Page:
Monday, June 21, 2021

Anonymous Asks (150)

“Why did the Lord condemn Corban?”

The word korban comes from Hebrew transliterated into Greek, and has most likely made it untranslated into English by way of the 1611 KJV. The gospel of Mark tells us it means an offering, or “given to God”. Of course there is nothing wrong with the practice of giving things to God, and Jesus did not condemn the practice of Corban in any broad, general sense.

It was what the Jewish religious leaders had done with Corban that was the problem. As Jesus put it in quoting Isaiah, the Pharisees were “teaching as doctrines the commandments of men”. They had substituted their own tradition for the command of God, and in doing so were “making void the word of God”.

Here is exactly what the Lord said to them:

“You have a fine way of rejecting the commandment of God in order to establish your tradition! For Moses said, ‘Honor your father and your mother’; and, ‘Whoever reviles father or mother must surely die.’ But you say, ‘If a man tells his father or his mother, “Whatever you would have gained from me is Corban” ’ (that is, given to God) — then you no longer permit him to do anything for his father or mother, thus making void the word of God by your tradition that you have handed down.”

A Kind of ‘Twofer’

What the Pharisees were promoting was the practice of taking money that would normally have gone for the upkeep of aging parents and dedicating it to God by declaring it a holy offering. What resulted was a kind of ‘twofer’, where the temple treasury got Mom and Dad’s retirement money, while the child who designated their upkeep as Corban got to cut his own expenses in half. Everybody benefited … except Mom and Dad, who, assuming they were devout, were hardly in a position to complain about their livelihood going to God instead of to them.

Some commentators believe the system had become so decadent that it was not even necessary for the designated money to make it into the temple treasury, and that some hard-hearted children used the Corban funds to make business investments or for their own purposes. That would even be worse, because there would not have even been the pretense of giving to God, but rather hypocrisy all around. Either way, it was the tradition of the Pharisees that enabled the practice and corrupted God’s people.

What the Lord is condemning about the Corban practice is its: (1) boldfaced hypocrisy (v6); and (2) voiding of the Old Testament commandment to honor mother and father (v10‑12).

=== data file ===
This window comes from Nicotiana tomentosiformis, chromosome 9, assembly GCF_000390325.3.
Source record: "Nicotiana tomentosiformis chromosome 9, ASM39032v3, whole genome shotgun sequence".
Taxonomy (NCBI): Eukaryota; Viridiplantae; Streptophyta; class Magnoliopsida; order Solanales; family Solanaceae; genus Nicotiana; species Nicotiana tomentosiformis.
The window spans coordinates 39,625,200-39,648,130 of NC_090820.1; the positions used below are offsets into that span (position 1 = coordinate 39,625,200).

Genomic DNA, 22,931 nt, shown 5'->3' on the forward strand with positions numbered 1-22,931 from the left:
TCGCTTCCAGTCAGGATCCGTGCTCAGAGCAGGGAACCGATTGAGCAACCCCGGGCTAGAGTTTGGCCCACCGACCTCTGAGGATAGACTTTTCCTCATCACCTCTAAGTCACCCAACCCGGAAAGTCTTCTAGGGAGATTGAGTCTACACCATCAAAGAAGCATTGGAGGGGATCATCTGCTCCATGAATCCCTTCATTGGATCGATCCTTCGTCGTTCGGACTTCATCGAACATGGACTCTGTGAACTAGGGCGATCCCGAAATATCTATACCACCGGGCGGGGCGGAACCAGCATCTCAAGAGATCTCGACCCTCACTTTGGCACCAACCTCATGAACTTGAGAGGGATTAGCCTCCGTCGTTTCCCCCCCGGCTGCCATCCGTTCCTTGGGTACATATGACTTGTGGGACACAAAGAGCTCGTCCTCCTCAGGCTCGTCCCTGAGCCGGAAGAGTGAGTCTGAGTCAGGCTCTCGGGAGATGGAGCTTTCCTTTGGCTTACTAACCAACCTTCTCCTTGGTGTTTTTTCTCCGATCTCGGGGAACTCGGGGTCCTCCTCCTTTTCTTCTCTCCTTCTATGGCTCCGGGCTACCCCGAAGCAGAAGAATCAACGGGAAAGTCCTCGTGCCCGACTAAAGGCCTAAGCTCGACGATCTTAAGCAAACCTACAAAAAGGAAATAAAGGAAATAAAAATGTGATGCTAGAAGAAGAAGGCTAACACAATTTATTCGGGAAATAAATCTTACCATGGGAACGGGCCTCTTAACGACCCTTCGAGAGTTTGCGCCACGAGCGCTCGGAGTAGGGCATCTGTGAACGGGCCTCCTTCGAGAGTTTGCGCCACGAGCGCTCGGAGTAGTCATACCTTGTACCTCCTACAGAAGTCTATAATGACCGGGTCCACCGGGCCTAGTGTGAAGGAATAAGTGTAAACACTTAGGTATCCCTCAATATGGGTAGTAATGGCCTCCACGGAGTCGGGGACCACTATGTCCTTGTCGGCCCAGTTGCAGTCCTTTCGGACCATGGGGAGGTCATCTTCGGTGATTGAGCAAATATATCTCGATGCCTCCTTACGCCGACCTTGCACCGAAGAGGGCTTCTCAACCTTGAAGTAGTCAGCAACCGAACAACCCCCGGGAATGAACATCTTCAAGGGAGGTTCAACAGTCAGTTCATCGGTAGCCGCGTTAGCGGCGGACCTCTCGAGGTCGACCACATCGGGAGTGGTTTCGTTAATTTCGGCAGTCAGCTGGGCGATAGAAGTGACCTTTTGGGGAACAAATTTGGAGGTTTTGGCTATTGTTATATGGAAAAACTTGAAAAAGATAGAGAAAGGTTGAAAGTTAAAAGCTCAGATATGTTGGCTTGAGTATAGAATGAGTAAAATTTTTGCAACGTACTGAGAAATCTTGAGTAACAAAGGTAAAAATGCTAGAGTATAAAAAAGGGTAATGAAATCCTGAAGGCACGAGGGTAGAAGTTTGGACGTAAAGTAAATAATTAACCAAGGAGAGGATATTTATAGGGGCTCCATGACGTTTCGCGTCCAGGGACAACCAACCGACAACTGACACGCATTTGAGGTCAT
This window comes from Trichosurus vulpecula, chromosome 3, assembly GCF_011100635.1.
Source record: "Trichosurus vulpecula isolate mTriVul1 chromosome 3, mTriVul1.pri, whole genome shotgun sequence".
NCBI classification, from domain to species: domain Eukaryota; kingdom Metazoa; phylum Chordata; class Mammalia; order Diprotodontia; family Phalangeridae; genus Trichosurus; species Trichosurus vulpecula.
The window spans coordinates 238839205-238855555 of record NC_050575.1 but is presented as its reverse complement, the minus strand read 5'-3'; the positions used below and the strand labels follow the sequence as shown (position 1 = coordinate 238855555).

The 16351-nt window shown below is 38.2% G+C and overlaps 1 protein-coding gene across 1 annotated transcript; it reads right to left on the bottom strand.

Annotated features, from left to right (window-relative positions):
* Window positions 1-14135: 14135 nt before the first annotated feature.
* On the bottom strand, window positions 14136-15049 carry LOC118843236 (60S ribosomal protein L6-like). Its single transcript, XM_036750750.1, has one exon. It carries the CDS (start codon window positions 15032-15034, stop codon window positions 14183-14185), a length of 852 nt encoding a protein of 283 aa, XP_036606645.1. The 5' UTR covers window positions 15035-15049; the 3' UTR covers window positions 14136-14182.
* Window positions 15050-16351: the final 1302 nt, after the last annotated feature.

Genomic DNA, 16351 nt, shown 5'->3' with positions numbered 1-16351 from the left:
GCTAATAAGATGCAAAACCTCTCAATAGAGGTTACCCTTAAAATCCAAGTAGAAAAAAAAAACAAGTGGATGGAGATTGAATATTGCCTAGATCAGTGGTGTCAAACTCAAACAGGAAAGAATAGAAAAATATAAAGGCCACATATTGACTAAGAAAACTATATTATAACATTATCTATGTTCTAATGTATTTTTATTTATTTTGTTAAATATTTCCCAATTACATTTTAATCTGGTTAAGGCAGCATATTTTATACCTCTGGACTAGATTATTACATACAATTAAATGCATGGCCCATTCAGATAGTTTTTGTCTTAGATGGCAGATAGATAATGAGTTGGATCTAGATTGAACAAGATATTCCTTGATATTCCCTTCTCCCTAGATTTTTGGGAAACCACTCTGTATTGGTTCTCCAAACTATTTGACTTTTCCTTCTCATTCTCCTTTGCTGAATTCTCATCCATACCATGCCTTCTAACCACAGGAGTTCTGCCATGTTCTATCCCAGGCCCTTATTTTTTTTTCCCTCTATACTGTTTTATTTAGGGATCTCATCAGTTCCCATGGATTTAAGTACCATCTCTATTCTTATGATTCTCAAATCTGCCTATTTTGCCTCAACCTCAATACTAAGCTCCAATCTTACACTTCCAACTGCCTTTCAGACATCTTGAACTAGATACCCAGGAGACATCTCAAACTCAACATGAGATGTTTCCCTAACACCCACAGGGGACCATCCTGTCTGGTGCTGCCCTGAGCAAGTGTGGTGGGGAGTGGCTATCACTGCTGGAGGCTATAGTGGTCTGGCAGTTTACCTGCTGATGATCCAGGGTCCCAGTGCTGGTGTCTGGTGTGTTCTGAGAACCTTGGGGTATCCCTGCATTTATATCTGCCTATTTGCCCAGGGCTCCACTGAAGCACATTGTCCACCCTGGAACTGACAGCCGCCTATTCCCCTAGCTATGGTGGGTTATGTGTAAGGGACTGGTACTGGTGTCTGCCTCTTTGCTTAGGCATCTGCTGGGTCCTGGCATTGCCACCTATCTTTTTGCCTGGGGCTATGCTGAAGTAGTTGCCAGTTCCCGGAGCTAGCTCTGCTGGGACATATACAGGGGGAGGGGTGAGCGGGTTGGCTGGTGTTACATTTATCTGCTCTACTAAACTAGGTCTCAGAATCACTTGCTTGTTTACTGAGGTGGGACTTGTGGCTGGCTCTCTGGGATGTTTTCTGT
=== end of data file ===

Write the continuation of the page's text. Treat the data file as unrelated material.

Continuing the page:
What can Christians learn from this very Jewish story in Mark’s gospel? Well, the Lord’s reaction strongly suggests this kind of self-interested religious maneuvering is something to be avoided unless you want his condemnation. So then, believers should not be hypocrites, and we should care for our aging parents. These things are vitally important both in testimony to the world and in walking blamelessly before God. We could also add that the passage teaches us Old Testament principles have broader applications than just their original context. Both the Pharisees and the children were expected to understand that honoring father and mother means paying their bills when they can’t, not just treating them respectfully while you are living under their roof.

A Broader Principle

Speaking of broader applications, there is another principle being taught here about giving which may be equally important, and that is that you cannot give to God what belongs to someone else. If you do, it’s not really “your” offering. It’s theirs, and you are robbing them to give it in your own name.

David understood this when he refused Araunah’s offer of oxen, sledges and yokes to be used in sacrifice. He replied, “I will not offer burnt offerings to the Lord my God that cost me nothing.” A sacrifice is not really a sacrifice unless it costs the person doing the offering. Moreover, taking it from others may be a form of theft.

The principle applies even to things like time and energy. Paul teaches that the interests of married Christians are divided. They want to please the Lord, but they also feel pressure to please their spouses. This feeling is not wrong in itself. It is necessary and good to be devoted to our partners. It is even acceptable in marriage to take what belongs to the partner and give it to the Lord, though only “for a limited time” and only provided both partners agree, so that the sacrifice of time spent in prayer becomes a voluntary gift to God from both husband and wife. But the point is that for a married believer to take anything that by right belongs to his wife, or for a believing wife to take anything that by right belongs to her husband and unilaterally offer it to God is wrong. It is not his or hers to give.

The Corban principle is broadly applicable (other practical applications may be found herehere and here) and important for Christians to grasp, especially those with significant family obligations. It is always easier to give when giving doesn’t hurt.

It’s also not much of a gift.

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